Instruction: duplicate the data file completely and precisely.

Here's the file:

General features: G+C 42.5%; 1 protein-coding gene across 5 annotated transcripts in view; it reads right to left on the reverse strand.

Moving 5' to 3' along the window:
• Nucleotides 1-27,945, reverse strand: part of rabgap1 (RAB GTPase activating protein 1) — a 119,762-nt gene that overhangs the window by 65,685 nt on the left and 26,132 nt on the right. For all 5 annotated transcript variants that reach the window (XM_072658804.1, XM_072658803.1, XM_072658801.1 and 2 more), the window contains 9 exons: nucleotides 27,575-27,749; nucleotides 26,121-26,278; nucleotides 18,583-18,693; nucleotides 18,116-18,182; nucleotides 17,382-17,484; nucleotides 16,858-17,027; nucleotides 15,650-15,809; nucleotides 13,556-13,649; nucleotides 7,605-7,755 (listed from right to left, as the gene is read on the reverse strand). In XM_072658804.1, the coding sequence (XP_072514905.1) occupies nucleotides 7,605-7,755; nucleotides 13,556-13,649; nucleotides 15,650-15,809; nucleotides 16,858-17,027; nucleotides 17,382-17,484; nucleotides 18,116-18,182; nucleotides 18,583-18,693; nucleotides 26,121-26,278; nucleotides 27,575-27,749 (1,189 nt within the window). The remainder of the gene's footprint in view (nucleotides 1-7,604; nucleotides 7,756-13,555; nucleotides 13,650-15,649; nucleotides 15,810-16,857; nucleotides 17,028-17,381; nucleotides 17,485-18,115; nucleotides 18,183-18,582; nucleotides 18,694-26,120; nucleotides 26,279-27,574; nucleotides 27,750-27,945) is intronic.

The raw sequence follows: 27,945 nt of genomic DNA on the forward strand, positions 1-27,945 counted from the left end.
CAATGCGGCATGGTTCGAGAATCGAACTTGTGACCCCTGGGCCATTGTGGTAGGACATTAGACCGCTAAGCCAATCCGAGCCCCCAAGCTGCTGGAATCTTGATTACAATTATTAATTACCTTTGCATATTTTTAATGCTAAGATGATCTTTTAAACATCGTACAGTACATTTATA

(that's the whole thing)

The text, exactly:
General features: G+C 42.5%; 1 protein-coding gene across 5 annotated transcripts in view; it reads right to left on the reverse strand.

Moving 5' to 3' along the window:
• Nucleotides 1-27,945, reverse strand: part of rabgap1 (RAB GTPase activating protein 1) — a 119,762-nt gene that overhangs the window by 65,685 nt on the left and 26,132 nt on the right. For all 5 annotated transcript variants that reach the window (XM_072658804.1, XM_072658803.1, XM_072658801.1 and 2 more), the window contains 9 exons: nucleotides 27,575-27,749; nucleotides 26,121-26,278; nucleotides 18,583-18,693; nucleotides 18,116-18,182; nucleotides 17,382-17,484; nucleotides 16,858-17,027; nucleotides 15,650-15,809; nucleotides 13,556-13,649; nucleotides 7,605-7,755 (listed from right to left, as the gene is read on the reverse strand). In XM_072658804.1, the coding sequence (XP_072514905.1) occupies nucleotides 7,605-7,755; nucleotides 13,556-13,649; nucleotides 15,650-15,809; nucleotides 16,858-17,027; nucleotides 17,382-17,484; nucleotides 18,116-18,182; nucleotides 18,583-18,693; nucleotides 26,121-26,278; nucleotides 27,575-27,749 (1,189 nt within the window). The remainder of the gene's footprint in view (nucleotides 1-7,604; nucleotides 7,756-13,555; nucleotides 13,650-15,649; nucleotides 15,810-16,857; nucleotides 17,028-17,381; nucleotides 17,485-18,115; nucleotides 18,183-18,582; nucleotides 18,694-26,120; nucleotides 26,279-27,574; nucleotides 27,750-27,945) is intronic.

The raw sequence follows: 27,945 nt of genomic DNA on the forward strand, positions 1-27,945 counted from the left end.
CAATGCGGCATGGTTCGAGAATCGAACTTGTGACCCCTGGGCCATTGTGGTAGGACATTAGACCGCTAAGCCAATCCGAGCCCCCAAGCTGCTGGAATCTTGATTACAATTATTAATTACCTTTGCATATTTTTAATGCTAAGATGATCTTTTAAACATCGTACAGTACATTTATA